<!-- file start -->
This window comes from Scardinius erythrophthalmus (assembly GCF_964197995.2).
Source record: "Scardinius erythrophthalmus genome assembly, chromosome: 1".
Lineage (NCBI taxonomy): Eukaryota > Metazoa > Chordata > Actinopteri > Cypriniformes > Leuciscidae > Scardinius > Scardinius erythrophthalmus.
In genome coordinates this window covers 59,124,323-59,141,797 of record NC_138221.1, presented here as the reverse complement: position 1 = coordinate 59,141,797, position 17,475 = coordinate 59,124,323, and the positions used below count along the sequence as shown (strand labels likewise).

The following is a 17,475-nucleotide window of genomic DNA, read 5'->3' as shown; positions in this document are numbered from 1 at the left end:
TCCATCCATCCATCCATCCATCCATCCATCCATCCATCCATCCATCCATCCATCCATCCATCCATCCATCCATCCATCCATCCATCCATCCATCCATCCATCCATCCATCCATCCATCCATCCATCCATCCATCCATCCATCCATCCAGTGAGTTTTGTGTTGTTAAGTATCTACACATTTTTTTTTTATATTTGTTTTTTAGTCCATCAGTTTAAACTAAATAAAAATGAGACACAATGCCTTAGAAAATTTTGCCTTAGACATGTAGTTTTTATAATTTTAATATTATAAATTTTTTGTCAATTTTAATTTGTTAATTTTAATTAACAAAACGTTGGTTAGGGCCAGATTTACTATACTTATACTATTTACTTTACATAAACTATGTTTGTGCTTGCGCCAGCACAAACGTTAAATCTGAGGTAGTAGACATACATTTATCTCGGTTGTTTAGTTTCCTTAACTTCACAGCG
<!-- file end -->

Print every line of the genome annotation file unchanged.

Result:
This window comes from Scardinius erythrophthalmus (assembly GCF_964197995.2).
Source record: "Scardinius erythrophthalmus genome assembly, chromosome: 1".
Lineage (NCBI taxonomy): Eukaryota > Metazoa > Chordata > Actinopteri > Cypriniformes > Leuciscidae > Scardinius > Scardinius erythrophthalmus.
In genome coordinates this window covers 59,124,323-59,141,797 of record NC_138221.1, presented here as the reverse complement: position 1 = coordinate 59,141,797, position 17,475 = coordinate 59,124,323, and the positions used below count along the sequence as shown (strand labels likewise).

The following is a 17,475-nucleotide window of genomic DNA, read 5'->3' as shown; positions in this document are numbered from 1 at the left end:
TCCATCCATCCATCCATCCATCCATCCATCCATCCATCCATCCATCCATCCATCCATCCATCCATCCATCCATCCATCCATCCATCCATCCATCCATCCATCCATCCATCCATCCATCCATCCATCCATCCATCCATCCATCCATCCAGTGAGTTTTGTGTTGTTAAGTATCTACACATTTTTTTTTTATATTTGTTTTTTAGTCCATCAGTTTAAACTAAATAAAAATGAGACACAATGCCTTAGAAAATTTTGCCTTAGACATGTAGTTTTTATAATTTTAATATTATAAATTTTTTGTCAATTTTAATTTGTTAATTTTAATTAACAAAACGTTGGTTAGGGCCAGATTTACTATACTTATACTATTTACTTTACATAAACTATGTTTGTGCTTGCGCCAGCACAAACGTTAAATCTGAGGTAGTAGACATACATTTATCTCGGTTGTTTAGTTTCCTTAACTTCACAGCG